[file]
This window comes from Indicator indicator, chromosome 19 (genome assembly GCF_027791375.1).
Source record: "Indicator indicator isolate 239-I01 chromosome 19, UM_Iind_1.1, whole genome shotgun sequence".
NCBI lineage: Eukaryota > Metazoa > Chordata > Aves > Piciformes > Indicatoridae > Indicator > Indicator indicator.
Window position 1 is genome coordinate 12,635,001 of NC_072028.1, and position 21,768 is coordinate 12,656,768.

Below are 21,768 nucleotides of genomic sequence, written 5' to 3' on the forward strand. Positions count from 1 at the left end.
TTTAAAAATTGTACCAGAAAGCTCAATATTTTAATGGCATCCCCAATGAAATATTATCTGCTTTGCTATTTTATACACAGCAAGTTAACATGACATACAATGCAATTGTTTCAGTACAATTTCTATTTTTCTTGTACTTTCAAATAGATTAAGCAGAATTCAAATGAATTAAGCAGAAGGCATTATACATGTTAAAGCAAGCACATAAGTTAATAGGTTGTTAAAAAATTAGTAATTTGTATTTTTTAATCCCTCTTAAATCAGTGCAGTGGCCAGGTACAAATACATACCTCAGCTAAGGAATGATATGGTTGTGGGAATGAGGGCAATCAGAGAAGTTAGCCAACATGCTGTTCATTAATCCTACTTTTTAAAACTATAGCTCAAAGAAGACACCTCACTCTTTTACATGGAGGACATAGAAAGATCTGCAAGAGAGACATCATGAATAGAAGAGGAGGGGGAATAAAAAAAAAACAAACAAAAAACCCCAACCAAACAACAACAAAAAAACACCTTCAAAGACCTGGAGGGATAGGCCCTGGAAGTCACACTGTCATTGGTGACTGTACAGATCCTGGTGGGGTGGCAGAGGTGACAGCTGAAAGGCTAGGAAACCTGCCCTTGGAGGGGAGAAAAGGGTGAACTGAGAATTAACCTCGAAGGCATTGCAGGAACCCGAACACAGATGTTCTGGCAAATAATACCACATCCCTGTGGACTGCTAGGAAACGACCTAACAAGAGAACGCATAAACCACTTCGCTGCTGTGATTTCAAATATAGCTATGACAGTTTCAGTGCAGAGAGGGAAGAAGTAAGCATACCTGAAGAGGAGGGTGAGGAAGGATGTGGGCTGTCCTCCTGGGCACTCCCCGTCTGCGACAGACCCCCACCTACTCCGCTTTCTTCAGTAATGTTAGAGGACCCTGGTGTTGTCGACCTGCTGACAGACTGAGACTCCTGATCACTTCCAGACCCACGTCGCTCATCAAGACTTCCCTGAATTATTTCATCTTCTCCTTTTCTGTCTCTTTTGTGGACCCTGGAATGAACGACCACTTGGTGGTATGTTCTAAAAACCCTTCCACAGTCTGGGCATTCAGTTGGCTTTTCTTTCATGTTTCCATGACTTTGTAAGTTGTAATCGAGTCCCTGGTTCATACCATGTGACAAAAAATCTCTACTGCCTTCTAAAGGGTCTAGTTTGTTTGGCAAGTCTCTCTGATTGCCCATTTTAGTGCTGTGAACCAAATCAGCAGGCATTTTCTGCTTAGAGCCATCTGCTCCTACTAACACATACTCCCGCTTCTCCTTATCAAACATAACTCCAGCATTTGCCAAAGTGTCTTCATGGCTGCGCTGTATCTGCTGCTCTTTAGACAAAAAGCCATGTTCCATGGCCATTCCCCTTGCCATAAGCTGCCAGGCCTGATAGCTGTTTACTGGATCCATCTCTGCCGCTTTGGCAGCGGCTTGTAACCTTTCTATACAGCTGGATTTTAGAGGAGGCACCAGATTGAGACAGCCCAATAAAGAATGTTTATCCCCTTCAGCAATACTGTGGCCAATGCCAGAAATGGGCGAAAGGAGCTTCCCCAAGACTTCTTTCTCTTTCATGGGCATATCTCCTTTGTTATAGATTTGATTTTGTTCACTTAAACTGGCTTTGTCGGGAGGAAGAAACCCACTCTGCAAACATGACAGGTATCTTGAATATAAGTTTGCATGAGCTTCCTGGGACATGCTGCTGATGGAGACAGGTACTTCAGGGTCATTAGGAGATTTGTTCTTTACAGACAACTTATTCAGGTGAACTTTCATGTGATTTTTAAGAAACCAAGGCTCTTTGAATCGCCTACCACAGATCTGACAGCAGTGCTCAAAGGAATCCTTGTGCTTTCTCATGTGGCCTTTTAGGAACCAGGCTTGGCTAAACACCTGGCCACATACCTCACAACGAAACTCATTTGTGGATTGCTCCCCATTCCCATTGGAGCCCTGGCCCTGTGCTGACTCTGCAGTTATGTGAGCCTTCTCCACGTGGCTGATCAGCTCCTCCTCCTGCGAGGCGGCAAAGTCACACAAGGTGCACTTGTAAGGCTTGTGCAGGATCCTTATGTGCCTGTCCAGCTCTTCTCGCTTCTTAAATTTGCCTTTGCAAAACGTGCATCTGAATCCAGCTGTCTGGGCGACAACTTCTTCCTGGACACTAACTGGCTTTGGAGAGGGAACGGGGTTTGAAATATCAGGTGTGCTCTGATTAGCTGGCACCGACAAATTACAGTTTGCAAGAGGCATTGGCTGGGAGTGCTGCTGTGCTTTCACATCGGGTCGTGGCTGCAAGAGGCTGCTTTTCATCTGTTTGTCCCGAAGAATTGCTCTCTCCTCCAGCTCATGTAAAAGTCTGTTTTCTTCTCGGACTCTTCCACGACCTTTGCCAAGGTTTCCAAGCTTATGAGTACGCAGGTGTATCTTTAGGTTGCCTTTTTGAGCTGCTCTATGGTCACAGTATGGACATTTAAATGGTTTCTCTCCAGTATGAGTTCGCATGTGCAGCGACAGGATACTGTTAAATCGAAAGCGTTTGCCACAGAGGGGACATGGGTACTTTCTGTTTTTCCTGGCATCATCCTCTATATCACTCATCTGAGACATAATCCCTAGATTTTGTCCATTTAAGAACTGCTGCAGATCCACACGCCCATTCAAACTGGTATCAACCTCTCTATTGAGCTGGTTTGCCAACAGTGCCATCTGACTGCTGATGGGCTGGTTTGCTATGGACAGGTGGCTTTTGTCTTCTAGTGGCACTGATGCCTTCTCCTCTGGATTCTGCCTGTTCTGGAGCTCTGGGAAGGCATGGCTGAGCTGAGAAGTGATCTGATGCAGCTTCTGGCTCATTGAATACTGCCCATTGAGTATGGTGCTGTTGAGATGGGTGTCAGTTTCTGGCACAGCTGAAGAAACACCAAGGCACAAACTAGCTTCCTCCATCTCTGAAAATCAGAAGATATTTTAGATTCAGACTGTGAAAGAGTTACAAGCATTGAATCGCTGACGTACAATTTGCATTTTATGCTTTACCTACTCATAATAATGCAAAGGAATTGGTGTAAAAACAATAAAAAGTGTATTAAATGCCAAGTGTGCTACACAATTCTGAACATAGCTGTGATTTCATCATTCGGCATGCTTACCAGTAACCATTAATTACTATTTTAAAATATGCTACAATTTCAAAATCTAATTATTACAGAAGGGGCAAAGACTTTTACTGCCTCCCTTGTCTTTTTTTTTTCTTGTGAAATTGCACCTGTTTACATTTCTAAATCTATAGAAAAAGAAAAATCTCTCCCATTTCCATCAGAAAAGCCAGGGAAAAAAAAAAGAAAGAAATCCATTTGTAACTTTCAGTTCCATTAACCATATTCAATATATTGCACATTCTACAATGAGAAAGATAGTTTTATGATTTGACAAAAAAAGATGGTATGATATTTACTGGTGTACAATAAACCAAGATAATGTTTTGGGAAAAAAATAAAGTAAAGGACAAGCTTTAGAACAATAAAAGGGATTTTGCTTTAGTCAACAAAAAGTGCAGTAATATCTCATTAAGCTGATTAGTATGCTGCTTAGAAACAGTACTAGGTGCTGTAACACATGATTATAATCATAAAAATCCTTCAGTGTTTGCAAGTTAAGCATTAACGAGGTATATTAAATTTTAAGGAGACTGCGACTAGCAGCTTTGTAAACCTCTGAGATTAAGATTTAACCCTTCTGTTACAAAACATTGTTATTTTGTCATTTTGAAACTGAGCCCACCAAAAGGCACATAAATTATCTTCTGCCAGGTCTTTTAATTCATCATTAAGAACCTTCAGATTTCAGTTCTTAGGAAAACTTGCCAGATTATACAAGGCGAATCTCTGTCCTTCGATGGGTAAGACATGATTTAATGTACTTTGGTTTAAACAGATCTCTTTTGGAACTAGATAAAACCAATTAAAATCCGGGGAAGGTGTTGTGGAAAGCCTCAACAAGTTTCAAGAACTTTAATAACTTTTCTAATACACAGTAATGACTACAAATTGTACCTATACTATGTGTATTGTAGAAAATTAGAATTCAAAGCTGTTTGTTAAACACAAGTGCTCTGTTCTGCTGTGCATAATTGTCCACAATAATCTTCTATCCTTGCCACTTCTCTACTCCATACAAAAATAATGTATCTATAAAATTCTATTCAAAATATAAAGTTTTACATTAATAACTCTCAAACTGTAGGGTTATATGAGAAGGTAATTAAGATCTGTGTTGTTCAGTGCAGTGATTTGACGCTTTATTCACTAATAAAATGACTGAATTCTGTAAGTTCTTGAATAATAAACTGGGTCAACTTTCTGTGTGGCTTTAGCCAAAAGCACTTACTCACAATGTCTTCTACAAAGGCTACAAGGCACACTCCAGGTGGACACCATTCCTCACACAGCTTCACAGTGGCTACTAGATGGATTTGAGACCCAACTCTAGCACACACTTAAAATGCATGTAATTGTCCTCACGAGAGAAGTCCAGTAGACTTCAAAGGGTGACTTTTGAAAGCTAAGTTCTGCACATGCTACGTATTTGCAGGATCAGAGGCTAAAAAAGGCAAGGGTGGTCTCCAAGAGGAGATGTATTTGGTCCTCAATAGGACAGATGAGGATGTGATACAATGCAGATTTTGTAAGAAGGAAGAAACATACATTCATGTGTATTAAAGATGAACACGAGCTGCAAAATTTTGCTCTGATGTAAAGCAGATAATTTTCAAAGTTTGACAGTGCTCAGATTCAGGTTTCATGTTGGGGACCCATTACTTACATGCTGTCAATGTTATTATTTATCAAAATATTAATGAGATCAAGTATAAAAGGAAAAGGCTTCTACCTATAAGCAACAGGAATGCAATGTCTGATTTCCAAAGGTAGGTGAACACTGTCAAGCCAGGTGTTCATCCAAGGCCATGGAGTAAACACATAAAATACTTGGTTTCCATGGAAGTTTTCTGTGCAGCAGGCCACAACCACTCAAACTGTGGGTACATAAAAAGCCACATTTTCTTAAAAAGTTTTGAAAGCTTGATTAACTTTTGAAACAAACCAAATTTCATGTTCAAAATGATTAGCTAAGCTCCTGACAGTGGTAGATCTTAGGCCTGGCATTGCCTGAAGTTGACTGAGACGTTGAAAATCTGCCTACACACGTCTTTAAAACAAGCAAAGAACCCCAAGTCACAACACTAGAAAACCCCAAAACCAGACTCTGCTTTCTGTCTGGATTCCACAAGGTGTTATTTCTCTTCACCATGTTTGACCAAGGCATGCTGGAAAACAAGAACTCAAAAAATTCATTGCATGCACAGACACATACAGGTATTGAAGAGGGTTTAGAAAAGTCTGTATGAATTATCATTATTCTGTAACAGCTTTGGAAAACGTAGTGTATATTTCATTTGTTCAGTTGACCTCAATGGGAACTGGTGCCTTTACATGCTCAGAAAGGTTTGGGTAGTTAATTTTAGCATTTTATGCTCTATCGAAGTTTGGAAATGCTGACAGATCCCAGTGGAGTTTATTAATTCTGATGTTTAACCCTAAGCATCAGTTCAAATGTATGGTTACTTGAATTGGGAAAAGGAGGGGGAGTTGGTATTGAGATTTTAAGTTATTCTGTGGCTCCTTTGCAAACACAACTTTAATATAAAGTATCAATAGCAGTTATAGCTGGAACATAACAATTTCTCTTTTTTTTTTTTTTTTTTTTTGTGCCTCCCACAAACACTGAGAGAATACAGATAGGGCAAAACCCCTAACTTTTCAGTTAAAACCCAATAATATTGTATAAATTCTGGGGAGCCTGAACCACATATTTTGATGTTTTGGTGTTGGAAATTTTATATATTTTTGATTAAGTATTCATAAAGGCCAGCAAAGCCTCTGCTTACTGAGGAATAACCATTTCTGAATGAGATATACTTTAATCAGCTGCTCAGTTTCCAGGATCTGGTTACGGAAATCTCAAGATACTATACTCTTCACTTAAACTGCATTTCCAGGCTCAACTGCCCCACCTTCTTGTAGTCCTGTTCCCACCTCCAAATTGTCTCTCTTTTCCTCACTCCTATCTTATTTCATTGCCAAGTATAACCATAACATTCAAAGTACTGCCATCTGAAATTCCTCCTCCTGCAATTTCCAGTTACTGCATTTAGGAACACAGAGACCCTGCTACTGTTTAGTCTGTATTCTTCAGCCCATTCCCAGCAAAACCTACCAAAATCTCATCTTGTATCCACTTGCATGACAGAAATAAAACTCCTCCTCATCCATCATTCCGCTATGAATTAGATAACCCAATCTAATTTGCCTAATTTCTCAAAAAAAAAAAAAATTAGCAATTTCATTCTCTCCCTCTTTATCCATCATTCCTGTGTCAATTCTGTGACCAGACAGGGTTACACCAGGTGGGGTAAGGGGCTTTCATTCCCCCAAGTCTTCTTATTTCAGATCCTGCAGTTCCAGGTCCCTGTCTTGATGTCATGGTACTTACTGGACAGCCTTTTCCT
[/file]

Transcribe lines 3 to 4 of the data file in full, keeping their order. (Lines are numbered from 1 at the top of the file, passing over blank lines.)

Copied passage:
NCBI lineage: Eukaryota > Metazoa > Chordata > Aves > Piciformes > Indicatoridae > Indicator > Indicator indicator.
Window position 1 is genome coordinate 12,635,001 of NC_072028.1, and position 21,768 is coordinate 12,656,768.